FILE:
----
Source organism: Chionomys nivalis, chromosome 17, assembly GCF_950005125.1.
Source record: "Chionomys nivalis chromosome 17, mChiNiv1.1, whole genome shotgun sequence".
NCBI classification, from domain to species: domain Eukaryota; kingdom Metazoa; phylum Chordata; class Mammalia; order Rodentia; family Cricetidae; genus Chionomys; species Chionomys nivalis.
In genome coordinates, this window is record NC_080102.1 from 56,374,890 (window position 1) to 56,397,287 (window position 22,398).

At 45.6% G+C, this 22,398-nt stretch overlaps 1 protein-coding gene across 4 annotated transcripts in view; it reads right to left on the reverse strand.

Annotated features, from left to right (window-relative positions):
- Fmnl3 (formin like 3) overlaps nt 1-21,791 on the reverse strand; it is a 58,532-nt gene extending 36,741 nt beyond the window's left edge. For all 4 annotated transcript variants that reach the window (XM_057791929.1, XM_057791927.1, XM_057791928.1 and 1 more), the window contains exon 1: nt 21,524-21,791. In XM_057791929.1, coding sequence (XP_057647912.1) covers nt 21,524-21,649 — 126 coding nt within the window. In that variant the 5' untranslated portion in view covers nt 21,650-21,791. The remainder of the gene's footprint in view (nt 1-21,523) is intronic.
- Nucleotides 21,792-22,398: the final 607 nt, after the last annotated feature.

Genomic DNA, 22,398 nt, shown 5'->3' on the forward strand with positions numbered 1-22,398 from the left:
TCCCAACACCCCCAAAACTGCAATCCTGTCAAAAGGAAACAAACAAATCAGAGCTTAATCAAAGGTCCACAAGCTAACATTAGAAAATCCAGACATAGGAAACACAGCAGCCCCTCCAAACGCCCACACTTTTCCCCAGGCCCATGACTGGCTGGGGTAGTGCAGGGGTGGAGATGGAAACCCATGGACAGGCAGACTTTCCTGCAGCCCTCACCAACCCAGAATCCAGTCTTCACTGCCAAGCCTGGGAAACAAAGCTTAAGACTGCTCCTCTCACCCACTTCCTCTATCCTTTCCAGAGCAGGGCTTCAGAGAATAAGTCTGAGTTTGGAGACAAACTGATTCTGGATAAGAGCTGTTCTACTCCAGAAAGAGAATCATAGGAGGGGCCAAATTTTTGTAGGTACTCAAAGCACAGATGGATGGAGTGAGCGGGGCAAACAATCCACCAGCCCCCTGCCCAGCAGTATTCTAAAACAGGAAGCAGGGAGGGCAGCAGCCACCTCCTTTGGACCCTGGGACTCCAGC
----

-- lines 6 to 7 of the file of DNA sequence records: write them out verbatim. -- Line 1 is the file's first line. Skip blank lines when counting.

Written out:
Annotated features, from left to right (window-relative positions):
- Fmnl3 (formin like 3) overlaps nt 1-21,791 on the reverse strand; it is a 58,532-nt gene extending 36,741 nt beyond the window's left edge. For all 4 annotated transcript variants that reach the window (XM_057791929.1, XM_057791927.1, XM_057791928.1 and 1 more), the window contains exon 1: nt 21,524-21,791. In XM_057791929.1, coding sequence (XP_057647912.1) covers nt 21,524-21,649 — 126 coding nt within the window. In that variant the 5' untranslated portion in view covers nt 21,650-21,791. The remainder of the gene's footprint in view (nt 1-21,523) is intronic.